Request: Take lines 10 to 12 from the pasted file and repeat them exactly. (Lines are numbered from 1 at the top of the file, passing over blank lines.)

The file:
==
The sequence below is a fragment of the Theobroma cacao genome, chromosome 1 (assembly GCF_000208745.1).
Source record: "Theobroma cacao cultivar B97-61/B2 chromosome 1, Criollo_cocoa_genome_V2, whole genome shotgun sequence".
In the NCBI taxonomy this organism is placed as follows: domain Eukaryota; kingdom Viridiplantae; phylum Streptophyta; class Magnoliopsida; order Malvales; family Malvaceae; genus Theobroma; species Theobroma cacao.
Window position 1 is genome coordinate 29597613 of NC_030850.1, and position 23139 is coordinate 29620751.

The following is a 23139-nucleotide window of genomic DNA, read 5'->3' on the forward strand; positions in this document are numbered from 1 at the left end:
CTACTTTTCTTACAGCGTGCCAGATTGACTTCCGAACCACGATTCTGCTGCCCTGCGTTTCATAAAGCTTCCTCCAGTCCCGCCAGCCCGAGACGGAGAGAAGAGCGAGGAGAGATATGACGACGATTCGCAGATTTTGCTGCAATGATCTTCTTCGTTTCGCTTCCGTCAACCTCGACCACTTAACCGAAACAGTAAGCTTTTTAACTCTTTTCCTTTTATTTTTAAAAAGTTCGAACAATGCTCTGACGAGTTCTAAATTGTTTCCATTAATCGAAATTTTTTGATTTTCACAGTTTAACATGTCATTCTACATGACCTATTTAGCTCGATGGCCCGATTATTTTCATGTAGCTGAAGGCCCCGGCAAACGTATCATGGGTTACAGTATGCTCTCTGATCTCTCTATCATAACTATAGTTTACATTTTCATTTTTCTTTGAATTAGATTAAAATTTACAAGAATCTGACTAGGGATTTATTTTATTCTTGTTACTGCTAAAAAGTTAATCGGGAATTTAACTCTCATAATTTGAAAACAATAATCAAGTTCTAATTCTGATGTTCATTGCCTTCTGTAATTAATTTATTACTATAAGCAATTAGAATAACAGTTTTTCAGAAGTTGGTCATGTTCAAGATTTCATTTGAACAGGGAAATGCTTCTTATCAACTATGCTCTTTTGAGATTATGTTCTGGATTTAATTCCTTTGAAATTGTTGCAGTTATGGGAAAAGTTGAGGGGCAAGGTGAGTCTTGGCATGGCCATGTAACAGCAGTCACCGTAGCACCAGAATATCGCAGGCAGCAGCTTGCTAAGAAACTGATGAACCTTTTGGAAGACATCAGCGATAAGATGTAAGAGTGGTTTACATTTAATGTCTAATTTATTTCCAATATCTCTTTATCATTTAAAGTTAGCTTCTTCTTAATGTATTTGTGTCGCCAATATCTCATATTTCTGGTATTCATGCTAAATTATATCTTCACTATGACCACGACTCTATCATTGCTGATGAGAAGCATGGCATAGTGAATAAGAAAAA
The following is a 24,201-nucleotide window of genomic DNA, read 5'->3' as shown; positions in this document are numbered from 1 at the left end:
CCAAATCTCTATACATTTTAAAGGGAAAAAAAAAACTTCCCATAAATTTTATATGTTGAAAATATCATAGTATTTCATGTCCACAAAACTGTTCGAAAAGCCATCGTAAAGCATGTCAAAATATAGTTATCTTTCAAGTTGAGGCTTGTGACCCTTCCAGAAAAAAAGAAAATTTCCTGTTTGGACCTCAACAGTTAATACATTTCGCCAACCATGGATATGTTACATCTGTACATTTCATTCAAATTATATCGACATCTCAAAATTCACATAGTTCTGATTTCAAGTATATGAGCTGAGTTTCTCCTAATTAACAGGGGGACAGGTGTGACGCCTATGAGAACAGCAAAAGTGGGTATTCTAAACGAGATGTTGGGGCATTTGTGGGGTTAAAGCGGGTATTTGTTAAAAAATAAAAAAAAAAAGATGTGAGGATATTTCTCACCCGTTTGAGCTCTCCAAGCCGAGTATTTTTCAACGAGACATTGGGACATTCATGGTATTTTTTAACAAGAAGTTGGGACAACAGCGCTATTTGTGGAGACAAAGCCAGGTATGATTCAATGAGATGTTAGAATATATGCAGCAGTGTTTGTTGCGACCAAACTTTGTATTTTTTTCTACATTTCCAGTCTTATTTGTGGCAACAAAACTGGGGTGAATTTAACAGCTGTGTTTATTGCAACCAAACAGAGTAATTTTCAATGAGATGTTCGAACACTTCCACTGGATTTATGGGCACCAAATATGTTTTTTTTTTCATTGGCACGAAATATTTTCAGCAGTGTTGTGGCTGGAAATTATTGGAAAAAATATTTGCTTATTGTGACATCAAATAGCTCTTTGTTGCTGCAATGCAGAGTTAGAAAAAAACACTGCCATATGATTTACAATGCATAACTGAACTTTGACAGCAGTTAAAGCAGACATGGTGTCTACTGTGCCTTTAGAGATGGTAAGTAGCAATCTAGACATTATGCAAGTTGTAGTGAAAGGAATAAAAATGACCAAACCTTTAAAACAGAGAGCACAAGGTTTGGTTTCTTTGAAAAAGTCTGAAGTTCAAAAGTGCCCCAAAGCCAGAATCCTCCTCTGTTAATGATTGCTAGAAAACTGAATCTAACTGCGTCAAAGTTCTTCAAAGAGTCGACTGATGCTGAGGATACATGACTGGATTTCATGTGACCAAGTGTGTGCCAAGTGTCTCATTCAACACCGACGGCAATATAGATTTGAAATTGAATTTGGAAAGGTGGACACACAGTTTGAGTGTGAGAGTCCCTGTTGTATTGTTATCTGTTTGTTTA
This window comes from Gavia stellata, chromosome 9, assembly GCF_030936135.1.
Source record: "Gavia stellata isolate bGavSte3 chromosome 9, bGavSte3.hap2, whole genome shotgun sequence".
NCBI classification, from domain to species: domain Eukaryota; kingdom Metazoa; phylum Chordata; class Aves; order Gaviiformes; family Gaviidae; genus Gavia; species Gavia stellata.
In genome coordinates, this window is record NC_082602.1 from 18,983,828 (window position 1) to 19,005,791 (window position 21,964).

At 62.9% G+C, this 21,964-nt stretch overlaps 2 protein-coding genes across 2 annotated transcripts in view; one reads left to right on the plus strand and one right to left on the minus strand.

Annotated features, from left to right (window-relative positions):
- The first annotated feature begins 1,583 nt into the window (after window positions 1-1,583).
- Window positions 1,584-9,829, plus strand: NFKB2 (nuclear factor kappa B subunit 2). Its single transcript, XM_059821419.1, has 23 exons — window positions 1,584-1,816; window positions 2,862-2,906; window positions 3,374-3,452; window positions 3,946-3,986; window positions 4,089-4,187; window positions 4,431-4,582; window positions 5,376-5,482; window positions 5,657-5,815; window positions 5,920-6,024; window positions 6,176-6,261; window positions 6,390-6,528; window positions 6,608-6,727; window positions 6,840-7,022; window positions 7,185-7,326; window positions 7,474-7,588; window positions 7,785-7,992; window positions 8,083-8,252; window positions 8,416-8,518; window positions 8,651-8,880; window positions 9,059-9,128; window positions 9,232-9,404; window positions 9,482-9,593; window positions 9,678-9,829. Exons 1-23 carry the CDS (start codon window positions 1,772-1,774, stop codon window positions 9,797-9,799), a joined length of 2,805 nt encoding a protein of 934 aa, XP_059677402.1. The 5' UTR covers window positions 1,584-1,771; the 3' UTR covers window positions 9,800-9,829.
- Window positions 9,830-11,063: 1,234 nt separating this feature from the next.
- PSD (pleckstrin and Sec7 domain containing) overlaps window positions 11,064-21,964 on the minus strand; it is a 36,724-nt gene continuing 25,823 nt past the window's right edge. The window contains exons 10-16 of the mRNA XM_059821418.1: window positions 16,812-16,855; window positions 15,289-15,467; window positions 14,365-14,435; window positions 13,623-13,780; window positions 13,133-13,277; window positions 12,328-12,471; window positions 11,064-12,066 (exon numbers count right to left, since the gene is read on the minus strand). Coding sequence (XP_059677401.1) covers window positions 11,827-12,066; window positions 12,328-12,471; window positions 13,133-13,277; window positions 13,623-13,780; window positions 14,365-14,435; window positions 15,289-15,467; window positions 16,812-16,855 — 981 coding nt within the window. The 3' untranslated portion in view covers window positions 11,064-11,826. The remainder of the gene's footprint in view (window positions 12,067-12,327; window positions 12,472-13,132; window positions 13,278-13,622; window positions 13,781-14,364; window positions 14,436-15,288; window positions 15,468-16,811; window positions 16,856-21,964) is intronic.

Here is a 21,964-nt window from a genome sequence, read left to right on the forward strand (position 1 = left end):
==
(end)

Source record: "Gavia stellata isolate bGavSte3 chromosome 9, bGavSte3.hap2, whole genome shotgun sequence".
NCBI classification, from domain to species: domain Eukaryota; kingdom Metazoa; phylum Chordata; class Aves; order Gaviiformes; family Gaviidae; genus Gavia; species Gavia stellata.
In genome coordinates, this window is record NC_082602.1 from 18,983,828 (window position 1) to 19,005,791 (window position 21,964).